The emotional strain – rather than hands-on care issues – is the most taxing aspect of caring for a person with Alzheimer’s disease.
That is the finding of a study conducted by researchers from the University of Indianapolis which has gathered responses from over 400 dementia carers – most of whom were the spouses and children of people living with Alzheimer’s disease.
Although they said it in different ways, more than 80 per cent of the respondents touched on a common theme in their responses to the question: “What would you say is the biggest barrier you have faced as a caregiver?”
The study’s leader Associate Professor Jacquelyn Frank said responses such as “letting go of the person we used to know,” or “watching your loved one slip away and forget who people are,” were typical answers.
The overwhelming sentiment among the respondents was one of personal grief and loss.
“You are losing and grieving while you’re providing the care, because Charlie isn’t Charlie anymore,” she said.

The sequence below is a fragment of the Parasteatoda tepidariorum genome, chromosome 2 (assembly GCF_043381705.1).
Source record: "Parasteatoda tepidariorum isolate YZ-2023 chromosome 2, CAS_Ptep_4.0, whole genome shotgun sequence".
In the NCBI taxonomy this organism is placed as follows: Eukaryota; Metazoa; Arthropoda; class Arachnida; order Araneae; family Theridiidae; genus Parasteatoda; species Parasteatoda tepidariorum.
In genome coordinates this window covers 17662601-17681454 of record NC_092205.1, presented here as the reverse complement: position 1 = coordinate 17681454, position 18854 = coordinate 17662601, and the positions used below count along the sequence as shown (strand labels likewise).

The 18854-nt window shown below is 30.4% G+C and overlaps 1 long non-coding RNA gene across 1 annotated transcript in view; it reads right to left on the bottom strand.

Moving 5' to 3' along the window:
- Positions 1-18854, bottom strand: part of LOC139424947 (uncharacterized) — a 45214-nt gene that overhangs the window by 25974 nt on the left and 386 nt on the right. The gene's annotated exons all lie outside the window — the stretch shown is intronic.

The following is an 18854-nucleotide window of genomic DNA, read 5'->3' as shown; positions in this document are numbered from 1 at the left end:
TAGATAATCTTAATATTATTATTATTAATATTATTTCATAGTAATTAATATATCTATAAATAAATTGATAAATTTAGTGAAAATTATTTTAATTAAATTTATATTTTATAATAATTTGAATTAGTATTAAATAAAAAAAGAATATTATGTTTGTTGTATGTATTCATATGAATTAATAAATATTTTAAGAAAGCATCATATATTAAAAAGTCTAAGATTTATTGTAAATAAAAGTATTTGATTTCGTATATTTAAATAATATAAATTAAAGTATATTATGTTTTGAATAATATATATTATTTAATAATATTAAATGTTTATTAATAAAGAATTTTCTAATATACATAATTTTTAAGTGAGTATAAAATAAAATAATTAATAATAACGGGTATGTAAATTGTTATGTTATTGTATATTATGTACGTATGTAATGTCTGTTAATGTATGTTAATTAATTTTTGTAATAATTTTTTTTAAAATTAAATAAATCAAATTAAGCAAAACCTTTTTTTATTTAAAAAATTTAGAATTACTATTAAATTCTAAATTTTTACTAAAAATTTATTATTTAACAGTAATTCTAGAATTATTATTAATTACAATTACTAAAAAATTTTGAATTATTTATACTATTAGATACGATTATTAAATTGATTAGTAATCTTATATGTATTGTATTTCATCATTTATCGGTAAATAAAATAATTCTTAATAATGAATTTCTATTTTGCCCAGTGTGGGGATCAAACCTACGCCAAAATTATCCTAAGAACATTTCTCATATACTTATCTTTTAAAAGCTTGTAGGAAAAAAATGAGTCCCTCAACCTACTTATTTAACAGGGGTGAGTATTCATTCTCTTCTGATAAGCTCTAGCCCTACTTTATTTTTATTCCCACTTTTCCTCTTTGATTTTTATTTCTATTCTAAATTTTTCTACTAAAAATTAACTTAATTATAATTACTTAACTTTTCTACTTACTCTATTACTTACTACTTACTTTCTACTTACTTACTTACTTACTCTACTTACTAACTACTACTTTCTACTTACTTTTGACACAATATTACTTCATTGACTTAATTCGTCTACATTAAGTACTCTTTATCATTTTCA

The comments draw attention to the concepts of ‘anticipatory grief’ – the pain of losing a loved one before they actually die – and ‘ambiguous loss’ – the feeling that comes from interacting with a person who is physically alive but no longer seems present.
Associate Professor Frank said it was not surprising that such effects were common among dementia carers, but noted that this study was among the first to document their prevalence.
“The fundamental barrier experienced by Alzheimer’s caregivers appears to be a combination of anticipatory grief and ambiguous loss, rather than hands-on care issues,” Frank says.
She hopes the study results can be used to help design new support and intervention programs for dementia carers.